I crave this pudding ALL. THE. TIME. Yeah, it’s that good. It tastes like pumpkin pie and is filled with protein, healthy fats and fiber. This “pudding” takes almost no time to whip up and hangs out in the fridge until you are ready to devour it!
In my opinion this is a perfect post-workout option if mealtime is just a little too far away. I love having something all ready for me after I get back from a run or from climbing! It makes hitting that optimal window of recovery that much easier.
Let’s chat basic nutrition surrounding fitness and exercise. I will do a more in-depth post at some point but wanted to share my basic philosophies that I operate on. I’ll touch on how pre and post-workout fueling should differ due to they type of exercise performed, nutrient timing and some examples of pre and post-workout foods.
Post-workout nutrition certainly varies depending on the type of exercise you do. Generally broken down into two categories, aerobic and anaerobic exercise, fueling needs will differ after either one of these sessions. Aerobic and anaerobic exercise have different effects on the body due to the presence or lack of oxygen, respectively.
Aerobic exercise generally includes more steady-state activities such as running, swimming and biking. These types of exercise require your muscle cells to have constant fuel and oxygen. In this state, the muscle cells can perform repeatedly without fatigue. Think: a couple miles of running at a steady pace, a leisurely swim or a bike ride through gently rolling hills. Basically anything you can sustain over a long period of time. For all you rock climbers out there, sport climbing can be loosely filed under this category.
Anaerobic exercise on the other hand is defined as bursts of activity over a shorter period of time. The body, instead of using oxygen, pulls on energy stored in the muscles to create strength and power. This process is called glycolysis and is the type of exercise that can leave you feeling breathless. Think: sprinting, heavy weightlifting or jumping. Again, for the rock climbers out there, the intensity of bouldering hard moves can be considered largely anaerobic.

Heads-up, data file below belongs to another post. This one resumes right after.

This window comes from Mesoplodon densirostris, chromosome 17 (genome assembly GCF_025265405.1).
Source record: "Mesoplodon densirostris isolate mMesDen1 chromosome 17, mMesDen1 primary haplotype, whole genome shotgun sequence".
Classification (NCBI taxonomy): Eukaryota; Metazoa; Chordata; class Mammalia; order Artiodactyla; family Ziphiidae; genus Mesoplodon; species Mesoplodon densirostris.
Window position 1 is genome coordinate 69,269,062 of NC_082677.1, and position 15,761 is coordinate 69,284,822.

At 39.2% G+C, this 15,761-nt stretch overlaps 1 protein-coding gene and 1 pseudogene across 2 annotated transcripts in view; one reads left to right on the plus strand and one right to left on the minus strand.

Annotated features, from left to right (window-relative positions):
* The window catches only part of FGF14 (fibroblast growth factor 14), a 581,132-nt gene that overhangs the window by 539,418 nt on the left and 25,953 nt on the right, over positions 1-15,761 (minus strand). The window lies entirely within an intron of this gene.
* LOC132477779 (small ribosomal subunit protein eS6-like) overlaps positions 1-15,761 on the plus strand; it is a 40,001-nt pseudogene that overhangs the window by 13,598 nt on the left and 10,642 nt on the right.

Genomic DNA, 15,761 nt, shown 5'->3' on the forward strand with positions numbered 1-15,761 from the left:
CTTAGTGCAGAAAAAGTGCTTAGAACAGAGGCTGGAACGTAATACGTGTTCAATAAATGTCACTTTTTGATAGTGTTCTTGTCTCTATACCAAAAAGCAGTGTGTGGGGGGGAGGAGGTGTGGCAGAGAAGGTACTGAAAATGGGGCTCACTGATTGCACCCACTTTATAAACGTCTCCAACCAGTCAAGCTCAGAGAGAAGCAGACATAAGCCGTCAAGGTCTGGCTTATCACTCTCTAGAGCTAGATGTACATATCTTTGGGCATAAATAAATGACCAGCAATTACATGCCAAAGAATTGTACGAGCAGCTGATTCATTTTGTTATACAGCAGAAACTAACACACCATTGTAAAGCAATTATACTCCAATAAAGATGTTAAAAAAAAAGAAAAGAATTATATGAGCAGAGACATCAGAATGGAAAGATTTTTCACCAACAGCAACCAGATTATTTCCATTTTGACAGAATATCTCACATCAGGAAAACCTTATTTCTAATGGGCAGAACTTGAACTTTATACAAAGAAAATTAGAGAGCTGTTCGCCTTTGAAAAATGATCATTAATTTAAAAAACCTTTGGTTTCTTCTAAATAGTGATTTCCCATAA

Now that we have a better understanding on the two main types of exercise, it’s easier to see why our bodies might need different nourishment after a workout depending on the type. If aerobic exercise is mainly your jam, long cardio sessions or climbing long sport routes where your body has been using primarily oxygen, the best source of refueling will be carbohydrates. Yes, protein is important too, but is better used by the body if consumed AFTER an aerobic workout. To recap: focus on protein and fat before a cardio-type workout and carbohydrates after.
Anaerobic exercise needs to be fueled a little differently. Since the body does not rely on oxygen in this state, only what is available in the muscle stores, those stores need to be replenished after they are broken down. Carbohydrate fueling before anaerobic exercise is your best bet for giving the muscles the fuel that they will need to use, while protein and a small amount of fat will help to repair the broken down muscle fibers.
Next, let’s talk nutrition timing post-workout. This is a controversial topic with plenty of literature already written, with plenty of testing done. That being said, I simply listen to my body and go from there. Analyzing how I feel immediately after and the day after to find what works best for me.